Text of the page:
Published December 17, 2012
In the wake of Friday’s horrific shooting at Sandy Hook Elementary School in Newtown, Conn., that left 20 children and six staff dead, many of my colleagues in the media have asked me to give my opinion on the atypical behavior of Adam Lanza, which has mainly been reported by friends of the gunman’s mother and first victim, Nancy Lanza.
It is being widely reported that the shooter Lanza suffered from Asperger’s syndrome, a diagnosis that has only been described by friends and classmates who used to know him. Even though I have not seen any official confirmation to tell me that this individual was diagnosed and treated for Asperger’s during the course of his early childhood, many folks want to know if this condition could have led to this horrific crime.
They ask me because they know I have an autistic child, and they assume that makes me an expert in dealing with emotional issues in children on the spectrum. However, my earlier responses have always been very consistent: Children in the autistic spectrum, who are treated and come from loving homes, are as pure as snow. The vast majority will grow up with moral values for themselves and for others.
My experience with autistic children is that they have an inner desire to make us happy – and to belong. So I continue to say that despite whatever hearsay there is in regards to the spectrum of this mass murderer, violence is not part of the character of these children, and there must be something else that occurred psychiatrically that led to this devastating act.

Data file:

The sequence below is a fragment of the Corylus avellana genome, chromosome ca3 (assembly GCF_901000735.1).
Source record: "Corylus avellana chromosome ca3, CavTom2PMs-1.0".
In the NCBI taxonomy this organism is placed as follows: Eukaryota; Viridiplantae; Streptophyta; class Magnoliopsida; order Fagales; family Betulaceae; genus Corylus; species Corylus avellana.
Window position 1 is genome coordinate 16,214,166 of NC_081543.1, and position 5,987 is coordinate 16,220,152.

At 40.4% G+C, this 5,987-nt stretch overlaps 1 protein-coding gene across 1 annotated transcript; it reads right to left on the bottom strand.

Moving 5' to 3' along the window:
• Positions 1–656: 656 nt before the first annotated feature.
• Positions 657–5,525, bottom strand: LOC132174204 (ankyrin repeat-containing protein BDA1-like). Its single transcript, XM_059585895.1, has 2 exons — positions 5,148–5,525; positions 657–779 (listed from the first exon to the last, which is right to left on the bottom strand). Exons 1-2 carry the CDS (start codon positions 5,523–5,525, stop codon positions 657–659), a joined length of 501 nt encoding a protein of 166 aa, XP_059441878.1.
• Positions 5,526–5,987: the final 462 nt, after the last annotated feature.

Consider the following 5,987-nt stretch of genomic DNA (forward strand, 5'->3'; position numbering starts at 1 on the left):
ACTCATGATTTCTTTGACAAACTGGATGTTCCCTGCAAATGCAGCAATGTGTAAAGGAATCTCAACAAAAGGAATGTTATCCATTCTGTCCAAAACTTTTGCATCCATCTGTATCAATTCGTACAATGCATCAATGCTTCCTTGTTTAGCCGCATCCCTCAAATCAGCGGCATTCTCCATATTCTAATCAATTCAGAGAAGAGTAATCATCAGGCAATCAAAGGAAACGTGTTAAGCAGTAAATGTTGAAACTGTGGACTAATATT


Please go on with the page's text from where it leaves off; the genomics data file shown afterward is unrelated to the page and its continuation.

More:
More importantly, I am concerned about this wave of experts getting ahead of themselves and creating unnecessary attention for many parents who currently have autistic children. These parents not only actively participate in their children’s care and development, but they also have to constantly imagine how their child is going cope as he or she grows older.
I think that any parent who has seen this massacre unfold is broken-hearted, but I’m also noticing the severe pain in the eyes of parents with autistic children. This horrific shooting in Connecticut will not be explained any time soon, but it does point to the fact that our society is eager to find easy solutions to explain problems. We have to wake up to the realization that what this world of ours needs better communication and more simplicity to our way of life. The Internet, social networks, texting – all these gadgets make us impatient and hasty to jump to conclusions.
If there are any lessons to be had from this tragedy, it is that we have to become a better community in supporting our members and protecting our children.